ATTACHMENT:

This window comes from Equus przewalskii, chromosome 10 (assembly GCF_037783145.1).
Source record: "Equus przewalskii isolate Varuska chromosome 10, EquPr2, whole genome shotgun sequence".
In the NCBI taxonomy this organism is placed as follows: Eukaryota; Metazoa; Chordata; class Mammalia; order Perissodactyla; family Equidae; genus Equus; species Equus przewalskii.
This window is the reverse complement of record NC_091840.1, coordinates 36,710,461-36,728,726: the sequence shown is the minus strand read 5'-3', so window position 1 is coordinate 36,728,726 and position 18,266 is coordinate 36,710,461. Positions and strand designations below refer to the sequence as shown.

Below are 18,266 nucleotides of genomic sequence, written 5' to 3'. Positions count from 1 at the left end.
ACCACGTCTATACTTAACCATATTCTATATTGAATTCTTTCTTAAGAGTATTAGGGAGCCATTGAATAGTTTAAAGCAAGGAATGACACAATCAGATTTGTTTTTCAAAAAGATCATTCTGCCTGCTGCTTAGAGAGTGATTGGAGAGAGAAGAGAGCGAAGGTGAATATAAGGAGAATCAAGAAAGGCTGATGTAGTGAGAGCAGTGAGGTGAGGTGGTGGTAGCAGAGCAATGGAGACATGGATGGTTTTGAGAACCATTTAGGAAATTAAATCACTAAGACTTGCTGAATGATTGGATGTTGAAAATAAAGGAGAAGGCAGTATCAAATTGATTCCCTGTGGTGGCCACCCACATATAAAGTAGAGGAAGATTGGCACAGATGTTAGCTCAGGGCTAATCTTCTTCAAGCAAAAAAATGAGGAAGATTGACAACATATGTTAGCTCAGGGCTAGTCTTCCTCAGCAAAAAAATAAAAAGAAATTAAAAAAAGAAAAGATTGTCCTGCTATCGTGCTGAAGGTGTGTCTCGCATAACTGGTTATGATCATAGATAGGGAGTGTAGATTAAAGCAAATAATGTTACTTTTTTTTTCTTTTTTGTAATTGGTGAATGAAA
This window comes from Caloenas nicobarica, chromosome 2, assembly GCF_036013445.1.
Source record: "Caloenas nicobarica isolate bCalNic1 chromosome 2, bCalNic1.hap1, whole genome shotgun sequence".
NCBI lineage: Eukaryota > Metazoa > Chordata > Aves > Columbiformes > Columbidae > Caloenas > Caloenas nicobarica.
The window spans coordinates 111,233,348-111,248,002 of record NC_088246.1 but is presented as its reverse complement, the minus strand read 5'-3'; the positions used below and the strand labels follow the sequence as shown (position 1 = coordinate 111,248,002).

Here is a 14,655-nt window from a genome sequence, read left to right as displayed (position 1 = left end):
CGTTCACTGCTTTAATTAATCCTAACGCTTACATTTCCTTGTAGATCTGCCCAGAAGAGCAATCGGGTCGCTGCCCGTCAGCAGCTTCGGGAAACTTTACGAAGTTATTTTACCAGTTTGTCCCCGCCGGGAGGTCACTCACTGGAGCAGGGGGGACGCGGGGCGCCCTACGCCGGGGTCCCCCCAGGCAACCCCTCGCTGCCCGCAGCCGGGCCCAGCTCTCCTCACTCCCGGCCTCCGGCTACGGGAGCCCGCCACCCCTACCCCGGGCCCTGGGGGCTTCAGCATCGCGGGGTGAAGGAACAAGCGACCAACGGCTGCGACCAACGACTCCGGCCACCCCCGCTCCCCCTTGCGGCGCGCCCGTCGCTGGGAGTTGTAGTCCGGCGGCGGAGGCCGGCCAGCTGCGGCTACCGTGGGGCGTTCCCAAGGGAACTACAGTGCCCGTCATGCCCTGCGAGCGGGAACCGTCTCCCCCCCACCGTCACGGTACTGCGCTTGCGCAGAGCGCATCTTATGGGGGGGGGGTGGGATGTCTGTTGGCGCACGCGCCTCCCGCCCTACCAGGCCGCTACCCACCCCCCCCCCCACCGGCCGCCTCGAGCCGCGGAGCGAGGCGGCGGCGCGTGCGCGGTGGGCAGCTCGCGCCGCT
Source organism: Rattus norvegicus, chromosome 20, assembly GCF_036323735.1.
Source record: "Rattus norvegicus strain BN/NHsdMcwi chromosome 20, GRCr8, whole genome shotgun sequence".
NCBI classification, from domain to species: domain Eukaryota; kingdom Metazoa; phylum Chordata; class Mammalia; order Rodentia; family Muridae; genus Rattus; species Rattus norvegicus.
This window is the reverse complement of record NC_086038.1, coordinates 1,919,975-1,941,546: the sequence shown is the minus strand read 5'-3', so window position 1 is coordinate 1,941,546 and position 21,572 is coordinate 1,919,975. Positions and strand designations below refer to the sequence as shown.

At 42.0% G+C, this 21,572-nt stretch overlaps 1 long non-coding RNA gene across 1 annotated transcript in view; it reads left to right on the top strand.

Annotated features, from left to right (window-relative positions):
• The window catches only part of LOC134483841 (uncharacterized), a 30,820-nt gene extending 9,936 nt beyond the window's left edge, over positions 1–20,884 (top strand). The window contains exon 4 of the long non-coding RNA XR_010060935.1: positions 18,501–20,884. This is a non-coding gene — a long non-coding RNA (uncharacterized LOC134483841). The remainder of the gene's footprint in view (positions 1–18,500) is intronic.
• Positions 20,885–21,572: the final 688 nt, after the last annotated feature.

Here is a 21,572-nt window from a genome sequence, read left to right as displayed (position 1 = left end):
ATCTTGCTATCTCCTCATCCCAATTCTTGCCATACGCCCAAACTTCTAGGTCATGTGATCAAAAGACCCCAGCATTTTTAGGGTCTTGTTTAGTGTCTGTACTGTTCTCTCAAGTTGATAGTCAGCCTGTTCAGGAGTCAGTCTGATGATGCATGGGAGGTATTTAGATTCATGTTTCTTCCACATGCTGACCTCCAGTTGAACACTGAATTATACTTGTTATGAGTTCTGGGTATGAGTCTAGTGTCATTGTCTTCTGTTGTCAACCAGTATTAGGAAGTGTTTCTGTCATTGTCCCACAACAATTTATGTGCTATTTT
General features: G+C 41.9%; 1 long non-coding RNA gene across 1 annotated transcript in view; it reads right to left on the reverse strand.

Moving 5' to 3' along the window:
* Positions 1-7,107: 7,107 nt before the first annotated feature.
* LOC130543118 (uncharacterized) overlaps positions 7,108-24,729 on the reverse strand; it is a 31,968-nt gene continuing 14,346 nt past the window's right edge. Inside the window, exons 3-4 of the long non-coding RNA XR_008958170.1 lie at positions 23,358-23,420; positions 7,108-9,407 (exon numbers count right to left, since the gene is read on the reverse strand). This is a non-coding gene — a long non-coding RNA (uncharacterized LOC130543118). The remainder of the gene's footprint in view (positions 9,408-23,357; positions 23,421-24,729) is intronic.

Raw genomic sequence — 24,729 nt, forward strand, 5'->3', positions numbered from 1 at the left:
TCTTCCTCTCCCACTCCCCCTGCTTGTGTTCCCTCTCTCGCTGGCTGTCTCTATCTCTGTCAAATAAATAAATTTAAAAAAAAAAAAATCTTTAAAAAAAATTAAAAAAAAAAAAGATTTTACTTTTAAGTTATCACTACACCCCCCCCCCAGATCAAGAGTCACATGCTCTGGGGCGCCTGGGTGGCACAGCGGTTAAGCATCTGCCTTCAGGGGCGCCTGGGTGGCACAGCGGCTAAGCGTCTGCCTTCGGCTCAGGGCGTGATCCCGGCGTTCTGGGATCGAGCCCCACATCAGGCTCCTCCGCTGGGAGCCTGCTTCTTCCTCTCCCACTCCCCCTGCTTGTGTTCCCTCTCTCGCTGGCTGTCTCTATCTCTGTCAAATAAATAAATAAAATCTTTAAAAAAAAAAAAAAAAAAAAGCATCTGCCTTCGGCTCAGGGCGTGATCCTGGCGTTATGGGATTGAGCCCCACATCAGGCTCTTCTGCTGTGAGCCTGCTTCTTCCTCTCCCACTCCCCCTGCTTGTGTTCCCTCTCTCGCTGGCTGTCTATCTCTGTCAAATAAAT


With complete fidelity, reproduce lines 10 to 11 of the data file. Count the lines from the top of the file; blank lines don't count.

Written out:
The window spans coordinates 111,233,348-111,248,002 of record NC_088246.1 but is presented as its reverse complement, the minus strand read 5'-3'; the positions used below and the strand labels follow the sequence as shown (position 1 = coordinate 111,248,002).

Here is a 14,655-nt window from a genome sequence, read left to right as displayed (position 1 = left end):